The Community Council consists of established or emerging leaders who have a strong understanding and interest in Japanese Canadian history and are able to provide a national perspective to the Landscapes of Injustice project. The Council’s role is to be a community sounding board for project leaders, partners, and students, acting as a source of advice and guidance from the wider community of Japanese Canadians to help ensure that the project is delivered in ways that are best suited to their needs and remains accountable to the community concerns.
Vivian Wakabayashi Rygnestad is a retired school principal and lives in Richmond B.C. She is committed to learning, understanding, honoring, preserving and teaching others about Japanese Canadian history. Along with her extended family in B.C. and Toronto, she has been active within the Japanese Canadian…Read More >>
Arthur Miki has had a distinguished career as an educator and community activist. He began his career as an elementary school teacher and later served as principal for 18 years. He is president of the Asian Heritage Society of Manitoba that organizes Asian Heritage Month activities and also president of the Japanese Cultural…Read More >>
Susanne Tabata is a digital media producer whose passion is to elevate west coast stories into the arts. Susanne was born in Nanaimo, and lived in Tokyo and Victoria before moving to Vancouver in 1978 to study International Relations at UBC. Tabata’s father is a Japanese Canadian whose internment experience during and after…Read More >>
Eiko Eby, a Nikkei Yonsei, is currently the President of the Central Vancouver Island Japanese-Canadian Cultural Society in Nanaimo, B.C. (more commonly referred to as the 7 Potatoes Society). She has been actively involved in the Japanese-Canadian community in Nanaimo since 1987 and is a member of the National Executive …Read More >>
Sally Ito lives and writes in Winnipeg. She has published three books of poetry, a collection of short fiction and is currently working on a memoir. Sally was a writer in residence at the University of Manitoba in 2012. Her father was a Kika-Nisei and her mother is from Osaka.
Tosh Kitagawa was born in Mission City BC and lived with his family on a ten acre farm on Cherry Street until the 1942 expulsion. In order to keep the family together and to keep his teenage children busy, my father “chose” to go to the sugar beet fields of Alberta. He went to school and graduated from Lethbridge…Read More >>
Keiko Mary Kitagawa
Keiko Mary Kitagawa was born on Salt Spring Island, BC. Her family was exiled in April of 1942 after their father was taken away by the RCMP in March of 1942. They were incarcerated in Hastings Park, Greenwood, Magrath, Alberta (after father was released from Yellowhead Pass work camp in August of 1942), Popoff…Read More >>
Norm Masaji Ibuki is an elementary school teacher in Brampton, ON and has written for a variety of Nikkei publications over the past 2 decades including the Nikkei Voice (Toronto), Northwest Nikkei (Seattle) and now, primarily, the Discover Nikkei website. Before WW2, his Dad`s family lived on a 10-acre farm…Read More >>
Jennifer Hashimoto is a Winnipeg sansei who has lived and worked in Toronto as an editor and researcher for a legal publisher for over 30 years. Her parents’ families were sent to Manitoba to work in the sugar beet fields during WWII. Jennifer was active in the redress movement in the 1980s and in the Japanese Canadian …Read More >>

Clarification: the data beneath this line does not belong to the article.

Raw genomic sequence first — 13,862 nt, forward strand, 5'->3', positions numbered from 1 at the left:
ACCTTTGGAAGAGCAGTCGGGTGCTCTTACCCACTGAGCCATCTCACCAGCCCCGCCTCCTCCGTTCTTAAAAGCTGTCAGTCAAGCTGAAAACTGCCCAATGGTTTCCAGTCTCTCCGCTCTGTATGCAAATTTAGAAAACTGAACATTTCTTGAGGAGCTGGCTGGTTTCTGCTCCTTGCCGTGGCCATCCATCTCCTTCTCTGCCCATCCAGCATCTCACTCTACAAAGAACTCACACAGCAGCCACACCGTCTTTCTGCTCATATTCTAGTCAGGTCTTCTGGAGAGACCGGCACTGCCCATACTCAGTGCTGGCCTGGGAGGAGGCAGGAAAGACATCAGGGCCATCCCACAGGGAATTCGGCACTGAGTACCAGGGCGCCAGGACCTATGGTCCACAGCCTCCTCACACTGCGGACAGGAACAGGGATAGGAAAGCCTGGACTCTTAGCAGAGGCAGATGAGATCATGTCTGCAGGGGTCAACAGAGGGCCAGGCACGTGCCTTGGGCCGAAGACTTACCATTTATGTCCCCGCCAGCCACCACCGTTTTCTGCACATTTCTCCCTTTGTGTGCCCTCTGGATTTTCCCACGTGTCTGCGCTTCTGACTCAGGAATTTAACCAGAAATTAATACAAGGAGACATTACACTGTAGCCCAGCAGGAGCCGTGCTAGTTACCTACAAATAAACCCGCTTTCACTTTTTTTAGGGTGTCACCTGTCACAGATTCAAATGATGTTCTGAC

Landscapes of Injustice is thankful to the academic Advisory Board, which helped to guide the project from application to the conclusion of its research phase. Its members were:
Rosemary E. Ommer is an Adjunct Professor in the Department of History at the University of Victoria, where she is also the university-wide SSHRC grantscrafter. She was the Director of ICOR at UVic, and P.I. of the Coasts Under Stress Project. She has formerly been the Director of the Calgary Institute for the Humanities…Read More >>
Chad Gaffield, one of Canada’s foremost historians, recently stepped down after eight years as President of the Social Sciences and Humanities Research Council of Canada on August 31, 2014 and he returned to the University of Ottawa where he is Professor of History and University Research Chair in Digital Scholarship. Dr. Gaffield’s teaching…Read More >>
Henry Yu is involved in the collaborative effort to reimagine the history of Vancouver and of British Columbia through the concept of “Pacific Canada,” a perspective that focuses on how migrants from Asia, Europe, and other parts of the Americas engaged with each other and with First Nations peoples historically.
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Gary Y. Okihiro’s research focuses on United States, southern Africa, and world history. Okihiro is the author of 11 books, most recently a trilogy on space/time, two volumes of which have been published:
• Pineapple Culture: A History of the Tropical and Temperate Zones (2009)
• Island World: A History of Hawai’i and the United States (2008)
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Eiichiro Azuma is Alan Charles Kors Term Associate Professor of History and Asian American Studies at the University of Pennsylvania. He is specialized in Asian American history with an emphasis on Japanese Americans and transpacific migration, as well as Japanese colonialism and U.S.-Japan relations…
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